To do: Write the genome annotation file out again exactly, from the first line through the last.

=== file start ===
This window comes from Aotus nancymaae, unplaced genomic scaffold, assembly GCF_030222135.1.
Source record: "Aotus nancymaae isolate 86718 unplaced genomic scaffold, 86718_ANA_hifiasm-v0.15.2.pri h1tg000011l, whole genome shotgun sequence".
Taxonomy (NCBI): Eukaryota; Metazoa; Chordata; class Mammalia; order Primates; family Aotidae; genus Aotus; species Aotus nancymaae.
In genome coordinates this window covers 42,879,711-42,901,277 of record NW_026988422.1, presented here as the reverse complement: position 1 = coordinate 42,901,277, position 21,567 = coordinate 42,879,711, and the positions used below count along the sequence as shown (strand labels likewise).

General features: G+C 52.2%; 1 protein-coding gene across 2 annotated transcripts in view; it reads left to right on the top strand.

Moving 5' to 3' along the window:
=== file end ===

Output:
This window comes from Aotus nancymaae, unplaced genomic scaffold, assembly GCF_030222135.1.
Source record: "Aotus nancymaae isolate 86718 unplaced genomic scaffold, 86718_ANA_hifiasm-v0.15.2.pri h1tg000011l, whole genome shotgun sequence".
Taxonomy (NCBI): Eukaryota; Metazoa; Chordata; class Mammalia; order Primates; family Aotidae; genus Aotus; species Aotus nancymaae.
In genome coordinates this window covers 42,879,711-42,901,277 of record NW_026988422.1, presented here as the reverse complement: position 1 = coordinate 42,901,277, position 21,567 = coordinate 42,879,711, and the positions used below count along the sequence as shown (strand labels likewise).

General features: G+C 52.2%; 1 protein-coding gene across 2 annotated transcripts in view; it reads left to right on the top strand.

Moving 5' to 3' along the window: